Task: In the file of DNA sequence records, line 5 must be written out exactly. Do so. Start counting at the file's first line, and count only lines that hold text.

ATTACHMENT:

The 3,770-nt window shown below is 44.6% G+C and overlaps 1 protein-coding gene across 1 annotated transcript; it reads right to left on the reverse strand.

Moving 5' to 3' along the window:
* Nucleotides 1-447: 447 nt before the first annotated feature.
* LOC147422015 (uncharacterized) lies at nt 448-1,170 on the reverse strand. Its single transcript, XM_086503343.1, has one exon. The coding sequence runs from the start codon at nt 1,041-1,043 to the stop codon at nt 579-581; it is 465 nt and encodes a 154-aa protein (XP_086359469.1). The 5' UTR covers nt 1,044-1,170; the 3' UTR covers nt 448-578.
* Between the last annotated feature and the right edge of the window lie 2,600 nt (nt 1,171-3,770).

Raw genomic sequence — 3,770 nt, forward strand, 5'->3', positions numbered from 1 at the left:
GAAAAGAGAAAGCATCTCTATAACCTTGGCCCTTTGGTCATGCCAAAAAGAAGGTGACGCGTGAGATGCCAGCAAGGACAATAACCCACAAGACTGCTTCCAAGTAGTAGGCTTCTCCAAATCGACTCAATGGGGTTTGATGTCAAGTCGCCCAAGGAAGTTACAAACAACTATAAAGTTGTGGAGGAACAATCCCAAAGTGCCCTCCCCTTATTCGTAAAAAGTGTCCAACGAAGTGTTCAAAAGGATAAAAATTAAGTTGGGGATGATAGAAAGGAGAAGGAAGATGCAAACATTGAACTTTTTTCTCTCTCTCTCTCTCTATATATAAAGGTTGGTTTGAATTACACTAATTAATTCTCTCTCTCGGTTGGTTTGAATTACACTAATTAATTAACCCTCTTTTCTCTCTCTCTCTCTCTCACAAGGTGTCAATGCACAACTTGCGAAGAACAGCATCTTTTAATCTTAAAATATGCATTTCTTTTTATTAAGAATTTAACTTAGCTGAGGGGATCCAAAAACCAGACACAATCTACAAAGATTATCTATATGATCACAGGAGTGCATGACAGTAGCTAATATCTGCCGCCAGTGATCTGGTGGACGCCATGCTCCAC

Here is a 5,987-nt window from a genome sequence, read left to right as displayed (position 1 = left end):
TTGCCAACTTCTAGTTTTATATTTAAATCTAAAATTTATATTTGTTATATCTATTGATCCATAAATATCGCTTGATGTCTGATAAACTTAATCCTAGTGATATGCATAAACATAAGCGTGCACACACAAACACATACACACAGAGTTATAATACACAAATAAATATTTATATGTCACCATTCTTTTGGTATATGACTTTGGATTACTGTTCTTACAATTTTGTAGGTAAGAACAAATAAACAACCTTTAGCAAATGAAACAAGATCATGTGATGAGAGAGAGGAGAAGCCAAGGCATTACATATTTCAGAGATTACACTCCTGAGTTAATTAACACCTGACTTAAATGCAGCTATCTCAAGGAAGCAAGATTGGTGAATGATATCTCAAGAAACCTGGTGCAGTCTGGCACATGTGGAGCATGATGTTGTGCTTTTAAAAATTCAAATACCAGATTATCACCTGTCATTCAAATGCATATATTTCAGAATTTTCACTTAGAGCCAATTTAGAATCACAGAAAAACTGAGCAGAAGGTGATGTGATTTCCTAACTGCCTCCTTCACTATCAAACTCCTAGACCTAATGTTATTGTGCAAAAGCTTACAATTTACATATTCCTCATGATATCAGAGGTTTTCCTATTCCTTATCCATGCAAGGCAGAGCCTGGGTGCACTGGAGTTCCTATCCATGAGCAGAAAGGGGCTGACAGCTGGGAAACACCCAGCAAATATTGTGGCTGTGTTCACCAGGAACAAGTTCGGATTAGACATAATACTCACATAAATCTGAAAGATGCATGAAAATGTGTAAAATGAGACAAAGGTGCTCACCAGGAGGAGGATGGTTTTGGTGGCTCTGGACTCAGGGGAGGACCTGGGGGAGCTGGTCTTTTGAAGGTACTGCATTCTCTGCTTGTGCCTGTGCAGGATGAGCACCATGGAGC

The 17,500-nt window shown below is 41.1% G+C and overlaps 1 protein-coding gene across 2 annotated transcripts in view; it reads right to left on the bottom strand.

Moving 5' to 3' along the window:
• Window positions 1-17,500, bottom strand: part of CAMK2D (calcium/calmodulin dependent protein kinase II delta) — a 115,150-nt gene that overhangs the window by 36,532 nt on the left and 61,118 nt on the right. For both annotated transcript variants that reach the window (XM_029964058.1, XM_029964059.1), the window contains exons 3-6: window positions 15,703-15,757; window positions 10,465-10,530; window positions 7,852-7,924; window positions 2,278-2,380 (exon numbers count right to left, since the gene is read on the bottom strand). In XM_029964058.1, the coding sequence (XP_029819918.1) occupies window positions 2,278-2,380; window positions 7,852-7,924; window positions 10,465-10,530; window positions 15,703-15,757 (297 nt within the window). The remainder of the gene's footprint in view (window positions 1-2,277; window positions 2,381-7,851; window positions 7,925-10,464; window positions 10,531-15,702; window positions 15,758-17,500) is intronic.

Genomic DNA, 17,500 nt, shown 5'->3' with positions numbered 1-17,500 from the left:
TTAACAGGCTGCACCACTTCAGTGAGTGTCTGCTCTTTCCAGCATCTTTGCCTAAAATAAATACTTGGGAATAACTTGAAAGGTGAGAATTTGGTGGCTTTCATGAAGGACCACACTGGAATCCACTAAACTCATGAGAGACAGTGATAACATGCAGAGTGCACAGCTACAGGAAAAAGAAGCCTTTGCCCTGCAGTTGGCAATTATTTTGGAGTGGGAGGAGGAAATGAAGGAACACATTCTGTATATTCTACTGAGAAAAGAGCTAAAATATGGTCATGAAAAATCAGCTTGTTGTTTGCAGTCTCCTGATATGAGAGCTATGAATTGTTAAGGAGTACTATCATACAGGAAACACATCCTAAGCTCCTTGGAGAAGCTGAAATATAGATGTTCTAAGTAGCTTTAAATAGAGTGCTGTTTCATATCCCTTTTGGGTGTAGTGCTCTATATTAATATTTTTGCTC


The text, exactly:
* Between the last annotated feature and the right edge of the window lie 2,600 nt (nt 1,171-3,770).